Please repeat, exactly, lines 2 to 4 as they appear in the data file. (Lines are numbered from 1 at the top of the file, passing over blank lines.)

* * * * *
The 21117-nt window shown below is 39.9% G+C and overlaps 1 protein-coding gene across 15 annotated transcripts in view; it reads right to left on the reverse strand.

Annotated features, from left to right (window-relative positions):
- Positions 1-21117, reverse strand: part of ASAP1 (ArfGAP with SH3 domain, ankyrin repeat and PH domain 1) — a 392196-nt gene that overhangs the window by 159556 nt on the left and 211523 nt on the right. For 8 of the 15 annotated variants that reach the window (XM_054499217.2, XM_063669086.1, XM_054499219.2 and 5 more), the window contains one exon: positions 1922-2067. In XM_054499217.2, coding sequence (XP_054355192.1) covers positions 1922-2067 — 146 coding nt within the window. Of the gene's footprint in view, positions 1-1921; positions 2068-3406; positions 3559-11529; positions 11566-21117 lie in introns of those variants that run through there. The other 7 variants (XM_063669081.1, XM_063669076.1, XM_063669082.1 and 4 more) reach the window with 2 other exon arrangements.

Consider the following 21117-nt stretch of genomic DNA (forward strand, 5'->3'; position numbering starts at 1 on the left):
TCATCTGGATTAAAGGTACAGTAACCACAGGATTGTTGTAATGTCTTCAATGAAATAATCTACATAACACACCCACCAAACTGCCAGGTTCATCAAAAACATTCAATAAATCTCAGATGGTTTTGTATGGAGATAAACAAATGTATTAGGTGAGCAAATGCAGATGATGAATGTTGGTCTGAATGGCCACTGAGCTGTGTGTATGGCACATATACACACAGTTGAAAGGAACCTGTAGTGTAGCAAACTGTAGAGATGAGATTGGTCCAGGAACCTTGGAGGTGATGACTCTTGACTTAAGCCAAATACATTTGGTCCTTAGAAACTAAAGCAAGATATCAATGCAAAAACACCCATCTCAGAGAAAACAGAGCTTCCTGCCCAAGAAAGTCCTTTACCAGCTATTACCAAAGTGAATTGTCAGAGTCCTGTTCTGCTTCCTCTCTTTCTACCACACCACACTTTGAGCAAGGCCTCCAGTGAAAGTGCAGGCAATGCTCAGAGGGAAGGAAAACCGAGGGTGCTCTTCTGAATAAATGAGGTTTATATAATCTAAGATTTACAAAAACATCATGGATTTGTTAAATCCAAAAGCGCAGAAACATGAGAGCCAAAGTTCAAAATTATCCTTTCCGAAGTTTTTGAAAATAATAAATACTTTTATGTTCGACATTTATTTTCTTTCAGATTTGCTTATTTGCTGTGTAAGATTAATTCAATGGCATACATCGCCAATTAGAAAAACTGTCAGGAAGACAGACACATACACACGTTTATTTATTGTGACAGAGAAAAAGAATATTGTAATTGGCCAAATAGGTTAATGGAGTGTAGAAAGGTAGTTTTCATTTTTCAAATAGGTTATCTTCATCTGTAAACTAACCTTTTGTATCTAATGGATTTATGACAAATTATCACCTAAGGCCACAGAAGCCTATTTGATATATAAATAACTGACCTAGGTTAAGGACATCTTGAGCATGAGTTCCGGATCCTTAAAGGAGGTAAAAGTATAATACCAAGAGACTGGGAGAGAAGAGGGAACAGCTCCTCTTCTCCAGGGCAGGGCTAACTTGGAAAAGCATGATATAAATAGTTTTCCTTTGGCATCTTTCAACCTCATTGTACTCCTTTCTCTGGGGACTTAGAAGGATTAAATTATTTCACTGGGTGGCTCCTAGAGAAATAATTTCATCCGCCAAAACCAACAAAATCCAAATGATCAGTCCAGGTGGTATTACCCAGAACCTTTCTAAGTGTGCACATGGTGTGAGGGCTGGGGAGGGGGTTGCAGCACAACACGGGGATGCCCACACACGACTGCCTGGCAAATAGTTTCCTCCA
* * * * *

Annotated features, from left to right (window-relative positions):
- Positions 1-21117, reverse strand: part of ASAP1 (ArfGAP with SH3 domain, ankyrin repeat and PH domain 1) — a 392196-nt gene that overhangs the window by 159556 nt on the left and 211523 nt on the right. For 8 of the 15 annotated variants that reach the window (XM_054499217.2, XM_063669086.1, XM_054499219.2 and 5 more), the window contains one exon: positions 1922-2067. In XM_054499217.2, coding sequence (XP_054355192.1) covers positions 1922-2067 — 146 coding nt within the window. Of the gene's footprint in view, positions 1-1921; positions 2068-3406; positions 3559-11529; positions 11566-21117 lie in introns of those variants that run through there. The other 7 variants (XM_063669081.1, XM_063669076.1, XM_063669082.1 and 4 more) reach the window with 2 other exon arrangements.

Consider the following 21117-nt stretch of genomic DNA (forward strand, 5'->3'; position numbering starts at 1 on the left):